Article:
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Re^3: Writing a database lookup tool

by NetWallah (Abbot)
on Jan 05, 2013 at 05:04 UTC ( #1011756=note: print w/ replies, xml ) Need Help??

in reply to Re^2: Writing a database lookup tool
in thread Writing a database lookup tool

I don't think you will be limited by Sqlite's database size capabilities - see my reply to marto above.

FYI - current versions include FTS (Full text search) capabilities.

Sqlite and perl run on every platform I have heard of.

I'm not familiar with Solr - it certainly looks interesting - and may map better to your problem domain. However, I got the impression you wanted a stand-alone (not web-server based) solution. Sqlite may be better for that option. Yes - you will need to install each stand-alone instance, but installation is trivial - just copy the file in. Also - it is possible for multiple sqlite clients to access a single shared sqlite database file.

             "By three methods we may learn wisdom: First, by reflection, which is noblest; Second, by imitation, which is easiest; and third by experience, which is the bitterest."           -Confucius

Comment on Re^3: Writing a database lookup tool
Re^4: Writing a database lookup tool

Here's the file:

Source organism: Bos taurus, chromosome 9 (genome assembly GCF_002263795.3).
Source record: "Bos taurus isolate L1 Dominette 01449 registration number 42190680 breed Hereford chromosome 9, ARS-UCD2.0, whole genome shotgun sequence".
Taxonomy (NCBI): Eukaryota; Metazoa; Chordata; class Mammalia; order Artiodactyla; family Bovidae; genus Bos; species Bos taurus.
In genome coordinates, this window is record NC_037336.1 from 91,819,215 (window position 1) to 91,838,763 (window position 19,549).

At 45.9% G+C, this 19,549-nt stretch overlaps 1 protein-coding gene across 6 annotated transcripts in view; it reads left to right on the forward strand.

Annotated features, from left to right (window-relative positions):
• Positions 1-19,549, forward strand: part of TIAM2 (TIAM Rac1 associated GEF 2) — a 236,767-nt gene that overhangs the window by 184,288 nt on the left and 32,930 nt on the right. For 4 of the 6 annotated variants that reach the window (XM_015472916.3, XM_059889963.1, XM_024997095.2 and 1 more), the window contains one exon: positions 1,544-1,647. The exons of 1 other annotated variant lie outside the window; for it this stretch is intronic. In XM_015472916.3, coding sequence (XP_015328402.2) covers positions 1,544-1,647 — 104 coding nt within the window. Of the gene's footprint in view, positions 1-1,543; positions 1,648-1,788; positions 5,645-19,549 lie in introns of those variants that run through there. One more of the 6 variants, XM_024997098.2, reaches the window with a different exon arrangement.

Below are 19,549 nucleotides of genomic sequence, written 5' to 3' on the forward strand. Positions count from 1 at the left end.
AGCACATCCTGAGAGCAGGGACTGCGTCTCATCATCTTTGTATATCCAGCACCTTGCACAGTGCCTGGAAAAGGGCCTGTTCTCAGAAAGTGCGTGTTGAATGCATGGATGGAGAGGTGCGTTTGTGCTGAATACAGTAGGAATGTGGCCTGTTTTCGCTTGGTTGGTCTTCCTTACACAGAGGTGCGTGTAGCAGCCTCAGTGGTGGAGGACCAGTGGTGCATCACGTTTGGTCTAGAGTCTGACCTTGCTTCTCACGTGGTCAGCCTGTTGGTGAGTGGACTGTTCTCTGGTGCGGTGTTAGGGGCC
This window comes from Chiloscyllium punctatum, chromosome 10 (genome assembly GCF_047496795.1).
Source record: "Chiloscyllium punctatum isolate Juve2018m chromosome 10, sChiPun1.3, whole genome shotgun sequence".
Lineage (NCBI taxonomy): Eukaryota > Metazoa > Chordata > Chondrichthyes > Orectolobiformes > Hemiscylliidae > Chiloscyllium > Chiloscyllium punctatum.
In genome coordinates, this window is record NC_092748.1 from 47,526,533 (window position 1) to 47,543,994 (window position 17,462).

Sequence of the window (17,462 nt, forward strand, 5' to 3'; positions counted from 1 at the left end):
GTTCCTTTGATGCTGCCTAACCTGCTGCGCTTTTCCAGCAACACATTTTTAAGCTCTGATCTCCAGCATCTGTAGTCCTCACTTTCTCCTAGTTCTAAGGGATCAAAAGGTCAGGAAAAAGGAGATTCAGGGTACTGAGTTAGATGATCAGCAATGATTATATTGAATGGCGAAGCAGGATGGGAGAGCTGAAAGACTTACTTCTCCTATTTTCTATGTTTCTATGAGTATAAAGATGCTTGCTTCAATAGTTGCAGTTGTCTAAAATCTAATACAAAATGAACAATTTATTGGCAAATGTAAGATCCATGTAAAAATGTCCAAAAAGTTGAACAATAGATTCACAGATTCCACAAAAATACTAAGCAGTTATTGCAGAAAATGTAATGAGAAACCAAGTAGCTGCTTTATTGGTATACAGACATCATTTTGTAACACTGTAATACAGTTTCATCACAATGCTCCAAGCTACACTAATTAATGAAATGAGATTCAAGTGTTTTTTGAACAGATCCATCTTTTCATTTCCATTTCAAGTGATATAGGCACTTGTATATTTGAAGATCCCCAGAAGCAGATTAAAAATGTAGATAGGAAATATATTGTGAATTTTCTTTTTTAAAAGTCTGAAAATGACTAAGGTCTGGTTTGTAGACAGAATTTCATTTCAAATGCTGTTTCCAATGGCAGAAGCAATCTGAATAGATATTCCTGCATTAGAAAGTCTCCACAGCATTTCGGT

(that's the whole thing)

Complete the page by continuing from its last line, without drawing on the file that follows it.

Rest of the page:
by elef (Friar) on Jan 18, 2013 at 11:54 UTC
    "FYI - current versions include FTS (Full text search) capabilities."
    Thank you for that info. Full text search looks like it was designed for precisely the type of queries I'd be using. Based on the descriptions I found, it would add a lot of functionality and a lot of speed. Now, the main question is: do I get FTS with the perl database modules? The DBI::DB and DBD::SQLite cpan pages don't mention FTS, but it seems to be a pretty old feature so it should have trickled down, right?

    Edit: I digged around a bit more and found out that FTS is supported by DBD::SQLite:

    "However, I got the impression you wanted a stand-alone (not web-server based) solution."
    Yes. The database and the lookup tool would be on the "client" machine, and ideally the whole thing should be reasonably compact and self-contained. One not too large (hopefully <50MB without the data) download, one not too complex installation.
      Update: I started playing with DBD::SQLite. I imported 800,000 records into a db, and quickly realized that by default, most of my searches are indeed carried out as sequential searches, which makes them hopelessly slow. With FTS enabled, average lookup times fell from 4 seconds to 0.04 seconds. If this scales in a roughly linear fashion and I get 0.5 sec lookups on 10 million records, I'll be very happy with the speed.
      Thanks again.

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